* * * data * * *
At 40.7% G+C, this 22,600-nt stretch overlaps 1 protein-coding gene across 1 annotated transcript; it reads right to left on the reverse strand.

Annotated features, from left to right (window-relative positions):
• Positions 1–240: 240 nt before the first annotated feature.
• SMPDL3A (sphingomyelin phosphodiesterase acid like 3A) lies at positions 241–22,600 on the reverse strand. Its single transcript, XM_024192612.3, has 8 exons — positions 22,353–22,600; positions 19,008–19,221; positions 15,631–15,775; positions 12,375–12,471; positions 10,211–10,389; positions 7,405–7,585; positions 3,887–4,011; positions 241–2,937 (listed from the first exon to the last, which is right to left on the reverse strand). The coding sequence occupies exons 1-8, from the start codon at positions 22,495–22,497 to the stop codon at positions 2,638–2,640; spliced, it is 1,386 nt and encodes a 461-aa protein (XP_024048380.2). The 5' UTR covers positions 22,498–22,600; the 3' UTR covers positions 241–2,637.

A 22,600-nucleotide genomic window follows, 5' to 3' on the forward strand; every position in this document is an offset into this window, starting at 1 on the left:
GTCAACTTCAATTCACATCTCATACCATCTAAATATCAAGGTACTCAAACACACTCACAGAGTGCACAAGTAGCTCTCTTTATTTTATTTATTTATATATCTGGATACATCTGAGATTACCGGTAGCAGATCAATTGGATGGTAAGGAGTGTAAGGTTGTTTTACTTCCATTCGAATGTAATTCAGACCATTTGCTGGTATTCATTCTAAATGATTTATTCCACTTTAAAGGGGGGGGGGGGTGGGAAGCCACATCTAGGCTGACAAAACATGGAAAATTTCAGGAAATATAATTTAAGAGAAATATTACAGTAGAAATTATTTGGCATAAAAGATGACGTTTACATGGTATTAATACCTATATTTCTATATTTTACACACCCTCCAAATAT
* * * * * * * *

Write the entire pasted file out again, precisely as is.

At 40.7% G+C, this 22,600-nt stretch overlaps 1 protein-coding gene across 1 annotated transcript; it reads right to left on the reverse strand.

Annotated features, from left to right (window-relative positions):
• Positions 1–240: 240 nt before the first annotated feature.
• SMPDL3A (sphingomyelin phosphodiesterase acid like 3A) lies at positions 241–22,600 on the reverse strand. Its single transcript, XM_024192612.3, has 8 exons — positions 22,353–22,600; positions 19,008–19,221; positions 15,631–15,775; positions 12,375–12,471; positions 10,211–10,389; positions 7,405–7,585; positions 3,887–4,011; positions 241–2,937 (listed from the first exon to the last, which is right to left on the reverse strand). The coding sequence occupies exons 1-8, from the start codon at positions 22,495–22,497 to the stop codon at positions 2,638–2,640; spliced, it is 1,386 nt and encodes a 461-aa protein (XP_024048380.2). The 5' UTR covers positions 22,498–22,600; the 3' UTR covers positions 241–2,637.

A 22,600-nucleotide genomic window follows, 5' to 3' on the forward strand; every position in this document is an offset into this window, starting at 1 on the left:
GTCAACTTCAATTCACATCTCATACCATCTAAATATCAAGGTACTCAAACACACTCACAGAGTGCACAAGTAGCTCTCTTTATTTTATTTATTTATATATCTGGATACATCTGAGATTACCGGTAGCAGATCAATTGGATGGTAAGGAGTGTAAGGTTGTTTTACTTCCATTCGAATGTAATTCAGACCATTTGCTGGTATTCATTCTAAATGATTTATTCCACTTTAAAGGGGGGGGGGGGTGGGAAGCCACATCTAGGCTGACAAAACATGGAAAATTTCAGGAAATATAATTTAAGAGAAATATTACAGTAGAAATTATTTGGCATAAAAGATGACGTTTACATGGTATTAATACCTATATTTCTATATTTTACACACCCTCCAAATAT